Jelly journalism: Some thoughts on Biz Stone’s new answers app

I guess Jelly’s appeal among journalists might be that it asks questions and that’s what journalists do – ask questions. So it seems reasonable to ask, what can Jelly do for journalists?

Asking a question on Jelly

Asking a question on Jelly

If you haven’t already discovered it, Jelly is the newish question-and-answer app launched by Twitter founder Biz Stone at the beginning of the year.

Where Twitter used to ask “What are you doing?” and Facebook (still) asks “What’s on your mind?”, Jelly asks “What is this?” by allowing users to photograph an object or upload a picture, annotate it with a finger-scribble if necessary, and send it out with a question to their extended networks.

It’s not the first service of its kind – the closest thing to it of any scale I imagine is Quora. While both services allow users to crowdsource answers and both ride on the back of users’ existing social networks, Jelly has a few important features that set it apart:

One, obviously, is that it encourages users to associate their question with a picture (with the result that most questions are sort of here-and-now variety (like ‘What kind of flower is this?’ rather than big issues like ‘Have we reached peak oil’?).

Second, it’s purpose-built for mobile and the serendipitous nature of mobile.

Third, like the marine organism (dessert?) for which it is named, it couldn’t be simpler.

In some ways it strikes me as a sort of uncurated version of the The Guardian’s Notes & Queries with the same kind of whimsicality and odd mix of the serious and utterly frivolous. And I have to confess that, on a personal level, I’m rather addicted to it.

A number of corporates have already bought sponsored questions (much to the irritation of early adopters) but  so far I can find little trace of news organisations or journalists using it in any meaningful way (although Jelly’s searchability is nearly non-existent).

So, predictably enough, I put the question out on Jelly itself: How do (should) news organisations use Jelly?

I didn’t exactly get a deluge of answers (on the other hand, I got a lot of replies, very quickly, when I asked Jelly-land for health advice on my dogs after they gutsed their way through a bowl of salted popcorn). I think the visibility of questions in the network may depend on a Jelly algorithm and I have no idea how that works. If anyone’s cracked it, I’d be curious to know how to push a question up the ranking.

But I did get a few, good answers, including:

Melanie Wood: For polls and opinion gathering. It’s a potential focus group. This could also identify people they want to interview about a particular subject.

Dilyan Damyanov (@dilyan_damyanov): I’ve seen a fair amount of trolls around who deliberately give bad answers (not maliciously, mostly: but just because they think they’re being funny). But maybe worth a shot when looking for quotes/sources?

Fergus Donaldson (@phergd): They should post the picture and let people submit the headlines. For example, with the image of Putin talking about using force in Ukraine I’d suggest: ‘Putin on the blitz.’. See, it’s working already.

Lee Coleman (@MTVNewBiz) suggested I ask @cnbc which I did but they haven’t replied yet.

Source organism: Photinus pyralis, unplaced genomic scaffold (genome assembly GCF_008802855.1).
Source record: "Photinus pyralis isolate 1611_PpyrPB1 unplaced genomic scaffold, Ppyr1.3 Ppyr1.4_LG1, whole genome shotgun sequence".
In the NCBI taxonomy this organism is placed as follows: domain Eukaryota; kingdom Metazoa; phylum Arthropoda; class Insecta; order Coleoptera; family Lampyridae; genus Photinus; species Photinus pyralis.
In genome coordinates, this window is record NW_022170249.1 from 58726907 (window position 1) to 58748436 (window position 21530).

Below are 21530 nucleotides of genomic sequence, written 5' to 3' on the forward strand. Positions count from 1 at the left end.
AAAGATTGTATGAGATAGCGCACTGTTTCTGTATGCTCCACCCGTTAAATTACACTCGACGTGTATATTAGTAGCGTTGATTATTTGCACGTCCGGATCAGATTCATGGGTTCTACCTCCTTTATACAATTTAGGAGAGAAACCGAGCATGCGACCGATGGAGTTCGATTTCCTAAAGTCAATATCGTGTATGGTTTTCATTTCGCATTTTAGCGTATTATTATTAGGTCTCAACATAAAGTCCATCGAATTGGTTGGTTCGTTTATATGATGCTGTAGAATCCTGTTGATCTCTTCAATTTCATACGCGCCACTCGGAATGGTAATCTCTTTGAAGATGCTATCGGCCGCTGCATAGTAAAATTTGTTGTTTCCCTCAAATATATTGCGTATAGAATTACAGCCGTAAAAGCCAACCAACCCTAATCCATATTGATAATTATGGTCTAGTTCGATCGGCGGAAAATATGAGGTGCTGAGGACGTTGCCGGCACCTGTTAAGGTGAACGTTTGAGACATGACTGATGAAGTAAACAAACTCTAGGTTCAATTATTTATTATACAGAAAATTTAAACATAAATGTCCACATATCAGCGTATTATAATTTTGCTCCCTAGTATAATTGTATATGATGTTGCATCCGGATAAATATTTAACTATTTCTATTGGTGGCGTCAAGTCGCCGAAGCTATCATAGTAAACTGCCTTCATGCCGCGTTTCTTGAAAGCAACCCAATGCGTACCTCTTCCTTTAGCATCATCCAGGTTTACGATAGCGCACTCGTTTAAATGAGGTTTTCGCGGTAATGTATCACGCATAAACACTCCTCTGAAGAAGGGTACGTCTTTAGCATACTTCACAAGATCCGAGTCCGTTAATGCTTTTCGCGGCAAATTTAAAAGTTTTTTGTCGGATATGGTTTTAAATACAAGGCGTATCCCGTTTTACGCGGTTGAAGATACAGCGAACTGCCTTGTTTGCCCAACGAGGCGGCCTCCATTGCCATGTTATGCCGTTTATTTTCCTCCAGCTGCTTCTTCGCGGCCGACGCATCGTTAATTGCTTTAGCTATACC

It was interesting that only one of the people who responded is someone I follow. The others were all from the second-level of my Twitter and Facebook networks – and this has happened with other questions I’ve asked on Jelly and the bulk of the questions that have surfaced on my profile. That kind of network dispersal could be really useful for reporters looking for answers outside their traditional base of followers.

I do think Jelly could be a great way of lining up interviewees during the initial research phase of sourcing a story when one is looking for people who may have a specific background or experience, and who are outside of identifiable groups, and using the picture as a trigger. I’m thinking of a crime reporter asking motorists, ‘Have you ever paid a bribe to a traffic officer,’ or a consumer journalist looking to interview owners of a particular model of mobile phone.

Jelly allows the question-asker to insert a link that can take respondents back to a survey page or a contact form if one needs to take the answers off-line.

There are undoubtedly promotional and pure engagement-for-fun uses for Jelly too as in @phergd’s fun ‘caption this’ suggestion or maybe a regular, ‘where are we?’ kind of competition run by a local paper and pushing readers back to their own website.

Because of the visual, on the fly nature of Jelly, it would also be a great tool for A-B testing of magazine or app covers, front/home page pictures for a publisher looking for some quick feedback.

Of course it’s still early days for Jelly and, as someone else (@eskays) who responded to me pointed out, readers and journalists are still getting to grips with the platform and until it nudges a bit further along the Gartner cycle  there won’t be masses of users to tap into.

More about Jelly:

 App for journalists: Jelly, for posting questions and answers

Biz Stone: Humans can outsmart the Internet

Jelly, Biz Stone’s New Q&A Platform, Uses Images To Find Answers

Biz Stone Dishes Details on Jelly, His Post-Twitter Mobile Startup

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